Hunter (who has an impressive three screen credits; besides her starring role, she played all of the piano pieces and served as sign language teacher for Paquin) gives a majestic silent performance as Ada McGrath, the mute Scotswoman and talented pianist who arrives with her strong-willed young daughter Flora (Paquin) in the New Zealand wilderness.

She is to marry frontiersman Alistair Stewart (Sam Neill), having been sold him by her father, but takes an immediate dislike to him after he refuses to carry her beloved piano home with them, instead selling it to his overseer George Baines (Harvey Keitel). Attracted to Ada, Baines agrees to return the piano in exchange for lessons that gradually become a series of erotically charged sexual encounters. As the story unfolds like a Greek tragedy, complete with a chorus of Maori tribes, all of the characters’ long suppressed emotions come to the fore, as if elicited by the wildness of the natural world around them.

Concerning itself with Campion’s prevailing theme – women on the edge of societal norms (arriving after 1989’s Sweetie and An Angel at My Table and before Portrait of a LadyHoly Smoke, In the Cut, Bright Star and her acclaimed HBO/BBC TV series Top of the Lake) – it remains perhaps her most definitive work, a tale of immediate urgency and tremendous expressive power by one of the most compelling filmmakers at work today, and long overdue for revisiting in cinemas.


Doors open 1:30pm for a 2pm start
ADMISSION £1 on the door

The first event in our WILD LIVES series – wild life, wild places and wild people from around the world.
And we’re going wild with our admission price, just £1!

The Red Turtle adds to Studio Ghibli’s estimable legacy with a beautifully animated effort whose deceptively simple story boasts narrative layers as richly absorbing as its lovely visuals.

Through the story of a man shipwrecked on a tropical island inhabited by turtles, crabs and birds, The Red Turtle recounts the milestones in the life of a human being.


We’re super excited to release our programme for our themed series of films for November: WILD LIVES  – wild life, wild places and wild people of the world. The programme is part of the Orkney wide FILM FOCUS FESTIVAL, details coming soon…..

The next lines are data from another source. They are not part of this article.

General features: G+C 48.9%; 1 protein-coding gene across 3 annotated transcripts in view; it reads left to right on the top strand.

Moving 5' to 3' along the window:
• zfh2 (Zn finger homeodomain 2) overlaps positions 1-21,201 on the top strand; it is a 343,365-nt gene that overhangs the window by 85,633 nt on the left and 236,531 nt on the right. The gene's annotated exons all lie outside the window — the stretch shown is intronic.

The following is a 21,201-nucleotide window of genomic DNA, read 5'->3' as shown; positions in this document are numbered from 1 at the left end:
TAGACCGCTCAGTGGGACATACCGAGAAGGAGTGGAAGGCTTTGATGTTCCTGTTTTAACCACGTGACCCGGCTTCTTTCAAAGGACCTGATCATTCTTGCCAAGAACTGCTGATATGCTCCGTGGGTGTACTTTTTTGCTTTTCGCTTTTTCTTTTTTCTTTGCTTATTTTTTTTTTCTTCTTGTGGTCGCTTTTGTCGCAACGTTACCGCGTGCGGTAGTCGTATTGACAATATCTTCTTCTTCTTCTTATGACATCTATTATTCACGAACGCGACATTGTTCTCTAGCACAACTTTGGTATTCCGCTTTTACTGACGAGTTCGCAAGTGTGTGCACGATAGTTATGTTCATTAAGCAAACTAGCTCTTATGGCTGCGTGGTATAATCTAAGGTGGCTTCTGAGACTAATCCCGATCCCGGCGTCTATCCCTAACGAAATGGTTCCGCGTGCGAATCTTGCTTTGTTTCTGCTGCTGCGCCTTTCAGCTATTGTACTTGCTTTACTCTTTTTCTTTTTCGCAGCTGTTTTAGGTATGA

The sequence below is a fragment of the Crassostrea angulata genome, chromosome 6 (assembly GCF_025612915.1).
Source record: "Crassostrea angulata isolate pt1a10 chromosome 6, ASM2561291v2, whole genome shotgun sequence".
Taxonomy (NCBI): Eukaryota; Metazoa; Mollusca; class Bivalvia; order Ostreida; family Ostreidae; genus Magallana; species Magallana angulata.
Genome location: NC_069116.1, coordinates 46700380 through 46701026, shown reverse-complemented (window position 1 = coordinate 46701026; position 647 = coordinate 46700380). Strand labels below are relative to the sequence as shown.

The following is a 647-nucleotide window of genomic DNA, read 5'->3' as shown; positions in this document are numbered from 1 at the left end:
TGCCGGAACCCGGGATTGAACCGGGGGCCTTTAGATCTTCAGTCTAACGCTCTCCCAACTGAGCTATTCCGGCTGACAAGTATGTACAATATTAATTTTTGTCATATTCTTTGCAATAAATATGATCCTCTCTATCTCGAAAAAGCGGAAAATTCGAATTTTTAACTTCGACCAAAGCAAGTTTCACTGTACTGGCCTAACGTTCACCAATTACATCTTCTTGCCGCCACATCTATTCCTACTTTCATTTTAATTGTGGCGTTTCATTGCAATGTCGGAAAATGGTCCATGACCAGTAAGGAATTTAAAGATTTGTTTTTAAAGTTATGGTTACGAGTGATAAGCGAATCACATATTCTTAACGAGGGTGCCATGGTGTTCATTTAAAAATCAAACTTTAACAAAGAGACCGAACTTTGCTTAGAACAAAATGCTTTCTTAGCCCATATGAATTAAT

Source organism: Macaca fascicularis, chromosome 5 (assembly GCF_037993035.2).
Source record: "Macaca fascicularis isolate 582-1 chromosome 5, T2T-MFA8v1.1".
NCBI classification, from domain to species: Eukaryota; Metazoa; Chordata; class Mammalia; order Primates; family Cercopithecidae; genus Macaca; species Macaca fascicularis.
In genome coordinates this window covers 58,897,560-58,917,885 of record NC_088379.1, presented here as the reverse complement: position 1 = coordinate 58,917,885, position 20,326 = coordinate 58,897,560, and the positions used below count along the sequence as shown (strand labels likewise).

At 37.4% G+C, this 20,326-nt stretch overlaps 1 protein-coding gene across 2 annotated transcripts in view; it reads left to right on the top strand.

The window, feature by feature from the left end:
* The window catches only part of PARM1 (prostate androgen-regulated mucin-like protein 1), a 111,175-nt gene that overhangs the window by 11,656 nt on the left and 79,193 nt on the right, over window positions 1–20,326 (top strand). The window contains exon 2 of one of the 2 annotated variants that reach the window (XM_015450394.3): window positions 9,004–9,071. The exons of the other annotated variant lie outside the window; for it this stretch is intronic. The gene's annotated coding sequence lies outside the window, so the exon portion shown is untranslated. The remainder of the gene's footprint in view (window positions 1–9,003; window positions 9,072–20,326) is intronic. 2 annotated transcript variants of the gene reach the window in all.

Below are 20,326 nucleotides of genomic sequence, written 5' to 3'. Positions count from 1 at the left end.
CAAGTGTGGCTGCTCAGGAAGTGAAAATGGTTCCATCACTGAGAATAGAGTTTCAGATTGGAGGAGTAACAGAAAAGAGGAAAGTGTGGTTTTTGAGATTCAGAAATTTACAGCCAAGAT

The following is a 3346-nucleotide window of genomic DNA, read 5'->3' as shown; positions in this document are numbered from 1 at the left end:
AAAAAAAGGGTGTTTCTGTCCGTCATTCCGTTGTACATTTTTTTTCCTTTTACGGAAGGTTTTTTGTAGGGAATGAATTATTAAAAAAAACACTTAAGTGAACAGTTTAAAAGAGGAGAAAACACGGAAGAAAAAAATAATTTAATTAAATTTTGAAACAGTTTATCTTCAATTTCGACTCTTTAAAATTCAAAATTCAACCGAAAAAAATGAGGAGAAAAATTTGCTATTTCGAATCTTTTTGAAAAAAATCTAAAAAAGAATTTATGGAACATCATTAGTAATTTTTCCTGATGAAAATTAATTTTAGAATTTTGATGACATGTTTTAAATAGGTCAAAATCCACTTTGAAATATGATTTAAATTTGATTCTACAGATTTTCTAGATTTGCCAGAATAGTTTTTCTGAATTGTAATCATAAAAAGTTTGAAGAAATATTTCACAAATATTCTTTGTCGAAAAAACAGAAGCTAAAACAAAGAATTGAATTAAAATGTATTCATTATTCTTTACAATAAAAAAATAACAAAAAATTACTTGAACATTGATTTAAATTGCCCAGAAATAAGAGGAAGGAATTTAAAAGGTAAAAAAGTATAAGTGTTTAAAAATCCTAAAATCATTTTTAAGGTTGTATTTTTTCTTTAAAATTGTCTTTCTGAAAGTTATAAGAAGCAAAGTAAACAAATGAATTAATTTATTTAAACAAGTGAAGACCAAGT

Doors open 7:15 for a 7:45 start
£5 / £3 student and Young Scot card
BBFC INSIGHT moderate sex reference, infrequent strong language

Chela and Chiquita, both descended from wealthy families in Asunción, Paraguay, have been together for over 30 years. But recently their financial situation has worsened and they begin selling off their inherited possessions. But when their debts lead to Chiquita being imprisoned on fraud charges, Chela is forced to face a new reality. Driving for the first time in years, she begins to provide a local taxi service to a group of elderly wealthy ladies. As Chela settles into her new life, she encounters the much younger Angy, forging a fresh and invigorating new connection. Chela finally begins to break out of her shell and engage with the world, embarking on her own personal, intimate revolution.

‘A stunning central performance from Ana Brun’. THE LIST

‘An empathetic and assured debut from Marcelo Martinessi’. LITTLE WHITE LIES

‘This is definitely the best film about an ageing Paraguayan lesbian couple you’ll see this year. It’s also one of the best films of any sort you’ll see’. THE TIMES

‘A tickling, near-perfect tragicomedy from Paraguay. The nuances are so fine you could slip them between adjacent atoms’. FINANCIAL TIMES


Doors open 7:15 for a 7:45 start
£5 / £3 student and Young Scot card
BBFC INSIGHT strong language, injury detail, violence, racism theme


Sweet Country makes brilliant use of the Australian outback as the setting for a hard-hitting story that satisfies as a character study as well as a sociopolitical statement.

Sam, a middle-aged Aboriginal man, works for a preacher in the outback of Australia’s Northern Territory. When Harry, a bitter war veteran, moves into a neighbouring outpost, the preacher sends Sam and his family to help Harry renovate his cattle yards. But Sam’s relationship with the cruel and ill-tempered Harry quickly deteriorates. As a result, Sam becomes a wanted criminal and is forced to flee with his wife across the deadly outback, through glorious but harsh desert country. A hunting party led by the local lawman Sergeant Fletcher is formed to track Sam down.

‘Australia now has its High Noon’. Time Out

‘A drama of imposing breadth and emotional depth’. Hollywood Reporter

‘The spare, classical chase drama that ensues is seeded with barbed observations on colonialism, cultural erasure and rough justice, kept poetically succinct by Thornton’s lithe, soaring visual storytelling’. Variety